Construct (philosophy of science)  

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Train wreck at Montparnasse (October 22, 1895) by Studio Lévy and Sons.
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Train wreck at Montparnasse (October 22, 1895) by Studio Lévy and Sons.

A construct in the philosophy of science is an ideal object, where the existence of the thing may be said to depend upon a subject's mind. This, as opposed to a "real" object, where existence does not seem to depend on the existence of a mind.

In scientific theory, particularly Psychology, a hypothetical construct is an explanatory variable which is not directly observable. For example, the concepts of intelligence and motivation are used to explain phenomena in psychology, but neither is directly observable. A hypothetical construct differs from an intervening variable in that it has properties and implications which have not been demonstrated in empirical research. These serve as a guide to further research. An intervening variable, on the other hand, is a summary of observed empirical findings.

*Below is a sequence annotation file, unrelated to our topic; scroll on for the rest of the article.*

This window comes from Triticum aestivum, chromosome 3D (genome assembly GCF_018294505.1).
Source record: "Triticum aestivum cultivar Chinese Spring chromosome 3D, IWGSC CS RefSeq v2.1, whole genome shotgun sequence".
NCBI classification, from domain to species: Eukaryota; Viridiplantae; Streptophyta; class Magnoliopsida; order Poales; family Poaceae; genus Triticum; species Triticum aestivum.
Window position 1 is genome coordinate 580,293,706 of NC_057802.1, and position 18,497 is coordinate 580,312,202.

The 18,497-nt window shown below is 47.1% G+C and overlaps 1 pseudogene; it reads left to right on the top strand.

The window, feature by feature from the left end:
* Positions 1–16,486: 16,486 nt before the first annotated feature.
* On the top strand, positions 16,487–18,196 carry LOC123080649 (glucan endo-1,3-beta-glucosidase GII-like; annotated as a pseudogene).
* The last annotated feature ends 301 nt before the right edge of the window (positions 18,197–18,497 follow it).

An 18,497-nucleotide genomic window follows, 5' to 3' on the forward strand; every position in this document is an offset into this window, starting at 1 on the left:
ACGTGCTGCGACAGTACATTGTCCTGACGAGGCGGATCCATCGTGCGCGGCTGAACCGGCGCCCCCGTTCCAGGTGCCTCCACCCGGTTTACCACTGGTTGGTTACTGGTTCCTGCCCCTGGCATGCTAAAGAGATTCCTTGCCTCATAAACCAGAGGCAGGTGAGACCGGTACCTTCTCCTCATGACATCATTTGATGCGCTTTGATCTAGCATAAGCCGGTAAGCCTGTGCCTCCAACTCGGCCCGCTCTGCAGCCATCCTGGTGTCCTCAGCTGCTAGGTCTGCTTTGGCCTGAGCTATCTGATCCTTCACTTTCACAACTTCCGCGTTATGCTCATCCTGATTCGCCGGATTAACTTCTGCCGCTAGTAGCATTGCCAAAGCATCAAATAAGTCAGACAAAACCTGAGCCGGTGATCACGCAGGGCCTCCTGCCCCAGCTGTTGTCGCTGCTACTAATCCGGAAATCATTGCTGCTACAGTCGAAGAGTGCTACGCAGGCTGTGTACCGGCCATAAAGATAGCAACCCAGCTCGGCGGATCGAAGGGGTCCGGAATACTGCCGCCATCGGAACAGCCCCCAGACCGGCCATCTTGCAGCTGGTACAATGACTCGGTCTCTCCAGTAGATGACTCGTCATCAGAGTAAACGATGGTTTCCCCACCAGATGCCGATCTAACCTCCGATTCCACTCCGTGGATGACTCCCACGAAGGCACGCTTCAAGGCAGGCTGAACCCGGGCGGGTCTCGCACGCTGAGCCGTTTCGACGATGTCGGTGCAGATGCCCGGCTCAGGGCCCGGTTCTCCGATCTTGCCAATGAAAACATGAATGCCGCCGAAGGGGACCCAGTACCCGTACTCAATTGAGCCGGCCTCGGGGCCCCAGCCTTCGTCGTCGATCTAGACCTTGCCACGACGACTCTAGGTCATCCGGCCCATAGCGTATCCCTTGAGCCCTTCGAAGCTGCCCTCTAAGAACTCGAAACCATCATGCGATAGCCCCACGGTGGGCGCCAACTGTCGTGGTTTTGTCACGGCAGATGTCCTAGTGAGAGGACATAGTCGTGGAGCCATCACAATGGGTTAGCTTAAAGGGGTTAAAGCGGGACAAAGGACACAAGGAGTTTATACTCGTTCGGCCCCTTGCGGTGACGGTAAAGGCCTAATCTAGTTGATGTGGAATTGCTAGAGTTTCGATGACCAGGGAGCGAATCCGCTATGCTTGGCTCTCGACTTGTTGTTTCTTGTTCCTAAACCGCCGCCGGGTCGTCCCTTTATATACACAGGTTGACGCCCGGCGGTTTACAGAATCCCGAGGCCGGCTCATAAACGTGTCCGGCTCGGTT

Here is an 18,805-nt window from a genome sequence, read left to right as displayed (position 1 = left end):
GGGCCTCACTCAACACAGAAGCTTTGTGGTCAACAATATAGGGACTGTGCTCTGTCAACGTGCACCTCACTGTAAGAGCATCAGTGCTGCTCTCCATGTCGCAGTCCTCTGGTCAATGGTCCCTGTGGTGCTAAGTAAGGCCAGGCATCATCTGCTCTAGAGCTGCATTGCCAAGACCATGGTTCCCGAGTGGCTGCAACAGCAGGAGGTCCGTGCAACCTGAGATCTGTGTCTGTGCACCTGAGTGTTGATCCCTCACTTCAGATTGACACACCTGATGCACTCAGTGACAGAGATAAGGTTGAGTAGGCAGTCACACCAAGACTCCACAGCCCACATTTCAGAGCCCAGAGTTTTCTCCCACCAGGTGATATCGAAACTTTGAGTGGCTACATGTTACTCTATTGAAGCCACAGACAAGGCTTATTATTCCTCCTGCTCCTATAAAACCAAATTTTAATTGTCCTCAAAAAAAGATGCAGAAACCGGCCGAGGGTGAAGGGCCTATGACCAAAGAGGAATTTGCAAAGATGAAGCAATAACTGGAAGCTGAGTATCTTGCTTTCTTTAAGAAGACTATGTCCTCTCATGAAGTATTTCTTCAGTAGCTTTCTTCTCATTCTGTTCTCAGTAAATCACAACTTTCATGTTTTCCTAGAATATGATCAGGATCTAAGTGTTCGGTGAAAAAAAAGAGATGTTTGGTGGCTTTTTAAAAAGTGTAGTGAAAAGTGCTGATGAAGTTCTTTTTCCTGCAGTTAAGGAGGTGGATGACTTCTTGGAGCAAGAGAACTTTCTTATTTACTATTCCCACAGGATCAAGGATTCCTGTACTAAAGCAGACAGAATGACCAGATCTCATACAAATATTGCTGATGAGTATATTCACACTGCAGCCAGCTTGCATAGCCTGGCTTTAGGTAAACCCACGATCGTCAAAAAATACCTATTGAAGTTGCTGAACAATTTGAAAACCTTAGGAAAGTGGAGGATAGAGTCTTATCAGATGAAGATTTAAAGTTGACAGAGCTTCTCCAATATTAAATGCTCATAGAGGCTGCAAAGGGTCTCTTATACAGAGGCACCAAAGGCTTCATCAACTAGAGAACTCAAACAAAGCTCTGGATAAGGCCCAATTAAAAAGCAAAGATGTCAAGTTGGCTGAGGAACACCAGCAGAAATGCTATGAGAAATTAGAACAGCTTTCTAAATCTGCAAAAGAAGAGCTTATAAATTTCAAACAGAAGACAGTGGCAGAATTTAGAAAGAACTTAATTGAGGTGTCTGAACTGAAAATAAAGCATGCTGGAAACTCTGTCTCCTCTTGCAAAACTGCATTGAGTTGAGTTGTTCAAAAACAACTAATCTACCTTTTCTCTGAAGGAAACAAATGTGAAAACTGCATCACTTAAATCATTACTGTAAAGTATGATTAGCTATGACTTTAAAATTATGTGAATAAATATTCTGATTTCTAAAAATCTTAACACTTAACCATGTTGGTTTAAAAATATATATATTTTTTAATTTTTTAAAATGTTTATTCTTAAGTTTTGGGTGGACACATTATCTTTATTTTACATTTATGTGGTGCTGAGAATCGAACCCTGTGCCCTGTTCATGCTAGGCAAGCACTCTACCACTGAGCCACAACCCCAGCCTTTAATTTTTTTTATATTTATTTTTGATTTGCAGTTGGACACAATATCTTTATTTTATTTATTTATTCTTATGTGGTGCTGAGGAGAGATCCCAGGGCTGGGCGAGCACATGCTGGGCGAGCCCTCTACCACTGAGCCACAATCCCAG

The creation of constructs is a part of Operationalization, especially the creation of Theoretical definitions. The usefulness of one conceptualization over another depends largely on construct validity.




Unless indicated otherwise, the text in this article is either based on Wikipedia article "Construct (philosophy of science)" or another language Wikipedia page thereof used under the terms of the GNU Free Documentation License; or on original research by Jahsonic and friends. See Art and Popular Culture's copyright notice.

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